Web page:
Should I Try a Raw Food Diet?
Few conversations in animal health can stir up passions as much as those involving raw food feeding. Some proponents attest to raw food’s amazing power to correct inflammatory conditions like skin irritations, joint problems, or GI distress. Some critics point to public health risks of foodborne pathogens or choking hazards of feeding things like whole chicken wings.
The simple answer to the title’s question is: “it depends.” Just as no two creatures are the same, there is no “one size fits all” approach to a healthy diet. The right diet for your dog or cat depends on her health, metabolic needs, and even the weather. (More on that in a moment.)
Let’s start by talking about why many people reach for raw in the first place, and also address some of the concerns around food safety. Let’s also compare raw to other types of diets and touch upon the foundation of good food. The answers should help guide you in making the best decision for your pet.
The Composition of Kibble vs. Raw Pet Food
Most pets come into our families on a kibble diet. Kibble is everywhere and judged by serving size it is one of the most affordable options. It’s shelf stable which makes it convenient and cheap for the supply chain (i.e. the path from manufacturer to distributor to store to you to bowl). In 2020, kibble/dry dog food sales represented 57% of a $42 billion US pet food industry. (This was a 3.5% annual decline for kibble despite overall US pet food sales growth of 10%.) Data also shows that the average price per pound for kibble is $1.93 compared to $32.55 for freeze dried options.
What makes kibble 1587% cheaper than freeze dried? It has a lot to do with its composition. Starch is one of the primary calorie sources in kibble. While puppies – with their high energy needs for growth – can do well on these carbohydrate-heavy diets for a time, fed long term into adulthood kibble can be a primary cause of obesity and the inflammatory diseases associated with it.
Enter raw food. Many pet parents reach for raw to right the ship of these inflammatory conditions. Raw diets can do this very effectively. Fresh raw diets are in many ways the opposite of kibble. Where kibble is highly processed, fresh raw food is unprocessed. Raw takes longer to digest and this longer digestion means there is no deluge of absorbed calories gumming up the gears. Premium raw diets also are designed with protein as the primary energy source as opposed to kibble’s carbs. The protein in fresh raw food is usually high-quality, enzyme-rich, whole and species-defined (e.g. turkey, beef liver) as opposed to the highly-processed nutrient-stripped meat meals (e.g. fish meal, poultry meal) found in kibble. Raw can be energetically cooling too – more on this in a moment.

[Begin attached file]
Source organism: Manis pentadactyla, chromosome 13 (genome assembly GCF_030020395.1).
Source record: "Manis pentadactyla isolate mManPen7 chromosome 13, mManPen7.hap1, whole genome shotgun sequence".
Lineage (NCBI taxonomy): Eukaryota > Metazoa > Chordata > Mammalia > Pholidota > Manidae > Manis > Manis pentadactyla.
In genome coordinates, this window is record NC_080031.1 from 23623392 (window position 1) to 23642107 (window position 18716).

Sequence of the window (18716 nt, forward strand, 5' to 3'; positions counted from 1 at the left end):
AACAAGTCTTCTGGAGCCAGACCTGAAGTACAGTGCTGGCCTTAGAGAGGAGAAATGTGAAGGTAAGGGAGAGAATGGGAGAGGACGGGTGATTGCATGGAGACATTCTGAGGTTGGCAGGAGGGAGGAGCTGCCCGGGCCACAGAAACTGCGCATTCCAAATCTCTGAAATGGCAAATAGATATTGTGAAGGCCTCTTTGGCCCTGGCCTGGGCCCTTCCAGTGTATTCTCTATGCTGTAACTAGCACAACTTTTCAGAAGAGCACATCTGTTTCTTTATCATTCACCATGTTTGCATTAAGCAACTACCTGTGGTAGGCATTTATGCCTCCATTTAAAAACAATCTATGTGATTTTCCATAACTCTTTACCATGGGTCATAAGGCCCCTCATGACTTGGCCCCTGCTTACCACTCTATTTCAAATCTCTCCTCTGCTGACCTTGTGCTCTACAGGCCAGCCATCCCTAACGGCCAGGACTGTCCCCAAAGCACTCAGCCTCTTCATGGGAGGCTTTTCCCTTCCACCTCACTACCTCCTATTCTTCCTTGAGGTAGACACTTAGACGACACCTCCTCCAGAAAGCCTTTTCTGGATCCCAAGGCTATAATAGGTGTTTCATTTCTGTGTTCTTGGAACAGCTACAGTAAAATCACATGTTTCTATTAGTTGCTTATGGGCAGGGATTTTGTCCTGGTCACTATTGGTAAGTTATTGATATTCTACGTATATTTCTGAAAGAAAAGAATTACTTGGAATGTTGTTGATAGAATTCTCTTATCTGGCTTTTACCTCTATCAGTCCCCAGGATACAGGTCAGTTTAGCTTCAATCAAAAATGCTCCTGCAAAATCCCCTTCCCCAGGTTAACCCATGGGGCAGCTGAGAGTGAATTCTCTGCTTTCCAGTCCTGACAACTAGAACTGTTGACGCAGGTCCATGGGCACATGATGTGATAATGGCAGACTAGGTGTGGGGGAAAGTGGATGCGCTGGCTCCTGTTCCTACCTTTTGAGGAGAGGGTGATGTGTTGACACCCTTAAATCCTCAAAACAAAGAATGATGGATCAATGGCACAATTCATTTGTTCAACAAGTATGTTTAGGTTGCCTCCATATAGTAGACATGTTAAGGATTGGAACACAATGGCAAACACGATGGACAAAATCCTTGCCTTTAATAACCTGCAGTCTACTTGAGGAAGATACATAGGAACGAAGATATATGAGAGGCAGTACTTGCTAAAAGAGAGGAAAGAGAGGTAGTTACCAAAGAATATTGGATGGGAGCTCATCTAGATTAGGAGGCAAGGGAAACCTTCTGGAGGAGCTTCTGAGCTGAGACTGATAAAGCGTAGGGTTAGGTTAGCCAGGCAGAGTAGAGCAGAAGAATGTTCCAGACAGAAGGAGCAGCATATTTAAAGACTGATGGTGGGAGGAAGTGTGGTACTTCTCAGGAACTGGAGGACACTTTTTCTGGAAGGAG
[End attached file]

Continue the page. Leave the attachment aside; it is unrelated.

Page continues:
Raw Pet Food and Foodborne Pathogens
But how safe is raw from a public health perspective? In the US about 25% of the chicken you buy in the grocery store is contaminated with salmonella or campylobacter – bacterium that can be harmful to humans. This contamination is widely accepted by federal authorities and non-actionable.
Contrast that to the FDA’s zero tolerance policy for salmonella in raw pet food. To date, there have been no reported cases of bacteria in raw pet foods harming people or pets. Even though there have been serious outbreaks of salmonella contaminated kibble harming humans, and aflatoxins in kibble poisoning pets the FDA has honed in on raw pet food makers holding them to a higher standard. Whether you look at recalls on a brand-basis or a pound-basis, 98% - 99% of all pet food recalls in 2021 were of kibble and the top two reasons for the recalls were aflatoxins (toxic mold) and pathogenic bacteria (e.g. salmonella, E.coli, listeria).
As a result of the FDA’s amped-up vigilance of raw food, some raw pet food manufacturers voluntarily utilize a process called high pressure pasteurization (HPP) in their fresh and freeze-dried production to eliminate food borne bacteria like salmonella. In HPP, ingredients are put into hermetically sealed packaging. The packaging is placed in a pressure vessel that is then filled with cold water and put under intense isostatic pressure for a few seconds to a few minutes. That pressure is about five times the pressure of the Mariana Trench (the deepest place on Earth – nearly 11,000 meters below sea level). This extreme pressure disrupts the cell membranes of microorganisms in the food, and bacteria like salmonella and E.coli die.